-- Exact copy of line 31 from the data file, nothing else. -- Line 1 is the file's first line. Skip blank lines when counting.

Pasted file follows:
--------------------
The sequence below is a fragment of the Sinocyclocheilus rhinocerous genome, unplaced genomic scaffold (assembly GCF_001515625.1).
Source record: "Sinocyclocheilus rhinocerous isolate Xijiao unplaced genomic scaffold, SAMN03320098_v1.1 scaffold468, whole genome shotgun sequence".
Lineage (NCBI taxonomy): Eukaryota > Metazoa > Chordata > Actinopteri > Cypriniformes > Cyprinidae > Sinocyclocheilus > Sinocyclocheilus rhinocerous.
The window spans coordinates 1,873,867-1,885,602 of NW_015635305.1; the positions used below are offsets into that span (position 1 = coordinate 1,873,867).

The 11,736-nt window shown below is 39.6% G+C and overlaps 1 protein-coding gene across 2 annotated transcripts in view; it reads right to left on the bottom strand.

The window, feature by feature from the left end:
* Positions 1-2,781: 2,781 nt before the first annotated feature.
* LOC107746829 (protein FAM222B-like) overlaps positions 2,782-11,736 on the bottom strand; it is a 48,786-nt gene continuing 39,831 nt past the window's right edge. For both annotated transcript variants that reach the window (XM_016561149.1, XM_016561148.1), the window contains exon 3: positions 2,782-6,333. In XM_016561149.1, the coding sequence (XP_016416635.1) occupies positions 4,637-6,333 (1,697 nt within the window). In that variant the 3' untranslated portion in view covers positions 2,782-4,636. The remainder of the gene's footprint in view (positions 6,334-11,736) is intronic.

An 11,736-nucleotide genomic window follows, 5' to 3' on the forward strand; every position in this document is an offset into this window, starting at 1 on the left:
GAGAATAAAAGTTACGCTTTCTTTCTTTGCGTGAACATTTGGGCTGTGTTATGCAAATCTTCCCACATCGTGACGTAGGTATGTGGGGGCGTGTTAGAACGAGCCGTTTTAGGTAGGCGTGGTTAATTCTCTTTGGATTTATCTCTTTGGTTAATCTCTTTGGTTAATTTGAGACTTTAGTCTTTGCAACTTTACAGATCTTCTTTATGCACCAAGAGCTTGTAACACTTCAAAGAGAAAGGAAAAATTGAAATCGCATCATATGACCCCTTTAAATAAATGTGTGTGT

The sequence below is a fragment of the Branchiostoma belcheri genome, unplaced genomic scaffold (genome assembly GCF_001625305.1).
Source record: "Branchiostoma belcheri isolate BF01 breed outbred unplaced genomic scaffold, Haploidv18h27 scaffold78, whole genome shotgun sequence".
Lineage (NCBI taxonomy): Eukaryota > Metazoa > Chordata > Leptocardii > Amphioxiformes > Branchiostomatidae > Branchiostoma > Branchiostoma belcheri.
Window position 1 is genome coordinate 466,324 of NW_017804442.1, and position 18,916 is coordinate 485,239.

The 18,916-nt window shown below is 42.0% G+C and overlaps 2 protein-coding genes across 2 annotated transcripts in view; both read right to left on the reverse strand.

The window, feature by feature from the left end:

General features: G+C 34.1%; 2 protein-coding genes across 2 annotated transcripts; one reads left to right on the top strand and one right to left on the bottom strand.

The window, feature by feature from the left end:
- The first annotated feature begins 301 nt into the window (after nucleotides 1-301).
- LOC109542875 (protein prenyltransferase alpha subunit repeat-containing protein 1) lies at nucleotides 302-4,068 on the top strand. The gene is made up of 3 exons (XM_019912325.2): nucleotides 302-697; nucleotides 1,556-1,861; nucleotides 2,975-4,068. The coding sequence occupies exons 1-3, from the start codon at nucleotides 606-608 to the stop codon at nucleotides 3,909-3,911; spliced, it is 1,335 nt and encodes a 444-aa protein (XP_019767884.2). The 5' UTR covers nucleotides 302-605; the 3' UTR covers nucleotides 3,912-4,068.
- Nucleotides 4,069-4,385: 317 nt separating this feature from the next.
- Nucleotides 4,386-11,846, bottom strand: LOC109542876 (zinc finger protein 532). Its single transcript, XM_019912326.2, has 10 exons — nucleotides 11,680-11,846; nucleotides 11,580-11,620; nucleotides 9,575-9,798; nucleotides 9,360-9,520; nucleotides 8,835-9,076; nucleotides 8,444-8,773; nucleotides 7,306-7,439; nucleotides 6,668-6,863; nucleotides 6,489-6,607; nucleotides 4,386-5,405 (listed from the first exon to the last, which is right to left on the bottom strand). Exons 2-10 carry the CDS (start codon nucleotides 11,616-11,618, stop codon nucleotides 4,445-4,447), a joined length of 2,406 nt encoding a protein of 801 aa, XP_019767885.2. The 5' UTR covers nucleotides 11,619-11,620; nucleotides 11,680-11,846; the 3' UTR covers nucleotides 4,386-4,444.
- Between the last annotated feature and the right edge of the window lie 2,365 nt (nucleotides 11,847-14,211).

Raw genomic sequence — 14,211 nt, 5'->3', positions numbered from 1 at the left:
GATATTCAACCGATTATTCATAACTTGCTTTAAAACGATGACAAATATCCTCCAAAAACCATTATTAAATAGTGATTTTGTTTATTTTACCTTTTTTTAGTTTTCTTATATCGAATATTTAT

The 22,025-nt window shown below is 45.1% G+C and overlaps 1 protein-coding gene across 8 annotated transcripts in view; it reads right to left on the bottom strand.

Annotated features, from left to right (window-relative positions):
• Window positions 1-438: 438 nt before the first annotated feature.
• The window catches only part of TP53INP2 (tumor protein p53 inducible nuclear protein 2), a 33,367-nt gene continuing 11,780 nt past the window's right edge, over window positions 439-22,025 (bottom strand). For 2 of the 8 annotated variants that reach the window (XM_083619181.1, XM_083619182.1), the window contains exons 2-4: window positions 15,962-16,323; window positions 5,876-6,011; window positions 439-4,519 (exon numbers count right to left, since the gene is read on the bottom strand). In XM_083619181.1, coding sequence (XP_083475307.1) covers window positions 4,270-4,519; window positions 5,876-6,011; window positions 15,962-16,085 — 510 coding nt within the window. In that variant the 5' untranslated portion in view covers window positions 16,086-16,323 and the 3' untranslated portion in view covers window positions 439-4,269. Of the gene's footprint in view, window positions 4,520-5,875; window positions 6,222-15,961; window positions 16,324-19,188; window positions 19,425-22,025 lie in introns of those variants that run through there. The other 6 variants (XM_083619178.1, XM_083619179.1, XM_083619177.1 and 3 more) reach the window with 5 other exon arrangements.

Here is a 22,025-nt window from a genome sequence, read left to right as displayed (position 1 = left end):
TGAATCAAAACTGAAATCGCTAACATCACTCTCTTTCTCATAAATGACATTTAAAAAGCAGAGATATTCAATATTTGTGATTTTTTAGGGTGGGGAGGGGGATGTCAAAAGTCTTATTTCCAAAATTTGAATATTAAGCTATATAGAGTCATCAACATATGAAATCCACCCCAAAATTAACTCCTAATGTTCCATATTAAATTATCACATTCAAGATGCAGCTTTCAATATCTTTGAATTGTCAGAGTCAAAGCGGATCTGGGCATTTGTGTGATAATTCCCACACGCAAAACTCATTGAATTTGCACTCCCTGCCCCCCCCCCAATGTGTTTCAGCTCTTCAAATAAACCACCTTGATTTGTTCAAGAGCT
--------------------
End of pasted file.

TGAATCAAAACTGAAATCGCTAACATCACTCTCTTTCTCATAAATGACATTTAAAAAGCAGAGATATTCAATATTTGTGATTTTTTAGGGTGGGGAGGGGGATGTCAAAAGTCTTATTTCCAAAATTTGAATATTAAGCTATATAGAGTCATCAACATATGAAATCCACCCCAAAATTAACTCCTAATGTTCCATATTAAATTATCACATTCAAGATGCAGCTTTCAATATCTTTGAATTGTCAGAGTCAAAGCGGATCTGGGCATTTGTGTGATAATTCCCACACGCAAAACTCATTGAATTTGCACTCCCTGCCCCCCCCCCAATGTGTTTCAGCTCTTCAAATAAACCACCTTGATTTGTTCAAGAGCT